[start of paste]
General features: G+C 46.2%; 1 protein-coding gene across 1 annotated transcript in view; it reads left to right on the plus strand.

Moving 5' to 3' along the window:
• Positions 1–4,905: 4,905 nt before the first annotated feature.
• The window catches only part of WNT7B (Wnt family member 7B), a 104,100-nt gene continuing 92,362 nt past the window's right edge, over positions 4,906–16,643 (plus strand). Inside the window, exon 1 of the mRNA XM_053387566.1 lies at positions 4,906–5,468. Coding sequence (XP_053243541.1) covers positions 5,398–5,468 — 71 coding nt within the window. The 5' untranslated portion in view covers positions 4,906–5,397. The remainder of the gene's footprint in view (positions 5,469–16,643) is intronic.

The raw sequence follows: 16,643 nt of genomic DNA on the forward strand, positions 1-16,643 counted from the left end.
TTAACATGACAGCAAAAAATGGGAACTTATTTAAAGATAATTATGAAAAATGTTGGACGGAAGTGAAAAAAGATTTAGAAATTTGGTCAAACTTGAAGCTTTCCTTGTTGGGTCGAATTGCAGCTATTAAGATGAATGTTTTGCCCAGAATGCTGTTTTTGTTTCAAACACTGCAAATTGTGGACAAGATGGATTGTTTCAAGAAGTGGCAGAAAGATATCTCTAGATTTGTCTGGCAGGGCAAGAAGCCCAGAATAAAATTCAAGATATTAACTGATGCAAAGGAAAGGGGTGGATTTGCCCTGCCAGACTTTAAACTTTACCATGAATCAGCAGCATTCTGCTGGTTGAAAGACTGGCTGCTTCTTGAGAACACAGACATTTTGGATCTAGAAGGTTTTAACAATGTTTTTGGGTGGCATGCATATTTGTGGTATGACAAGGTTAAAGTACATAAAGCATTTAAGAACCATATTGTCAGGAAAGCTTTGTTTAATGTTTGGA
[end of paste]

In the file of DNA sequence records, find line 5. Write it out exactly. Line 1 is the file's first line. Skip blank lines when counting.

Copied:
The raw sequence follows: 16,643 nt of genomic DNA on the forward strand, positions 1-16,643 counted from the left end.